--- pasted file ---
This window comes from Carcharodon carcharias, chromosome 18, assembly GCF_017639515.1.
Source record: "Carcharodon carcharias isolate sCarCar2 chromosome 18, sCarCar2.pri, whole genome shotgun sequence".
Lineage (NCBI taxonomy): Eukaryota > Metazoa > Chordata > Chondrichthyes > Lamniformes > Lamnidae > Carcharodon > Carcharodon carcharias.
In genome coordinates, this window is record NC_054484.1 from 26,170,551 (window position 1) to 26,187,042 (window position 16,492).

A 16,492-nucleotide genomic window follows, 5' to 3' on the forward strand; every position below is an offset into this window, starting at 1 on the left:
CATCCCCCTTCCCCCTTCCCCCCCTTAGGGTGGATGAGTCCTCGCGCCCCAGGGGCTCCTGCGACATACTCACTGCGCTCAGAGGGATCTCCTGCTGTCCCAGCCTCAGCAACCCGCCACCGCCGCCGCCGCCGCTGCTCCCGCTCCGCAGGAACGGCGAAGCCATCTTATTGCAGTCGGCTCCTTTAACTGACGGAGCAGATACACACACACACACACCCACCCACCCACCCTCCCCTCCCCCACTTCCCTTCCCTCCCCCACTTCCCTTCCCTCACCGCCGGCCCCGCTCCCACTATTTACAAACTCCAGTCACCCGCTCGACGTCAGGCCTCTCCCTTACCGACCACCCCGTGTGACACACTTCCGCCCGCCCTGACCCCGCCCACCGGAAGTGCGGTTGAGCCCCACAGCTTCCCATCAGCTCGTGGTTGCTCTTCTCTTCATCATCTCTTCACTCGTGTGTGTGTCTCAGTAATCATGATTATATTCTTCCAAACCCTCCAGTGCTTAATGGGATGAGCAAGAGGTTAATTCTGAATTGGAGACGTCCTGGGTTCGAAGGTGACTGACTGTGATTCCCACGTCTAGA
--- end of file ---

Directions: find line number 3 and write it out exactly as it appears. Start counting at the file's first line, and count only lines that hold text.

Lineage (NCBI taxonomy): Eukaryota > Metazoa > Chordata > Chondrichthyes > Lamniformes > Lamnidae > Carcharodon > Carcharodon carcharias.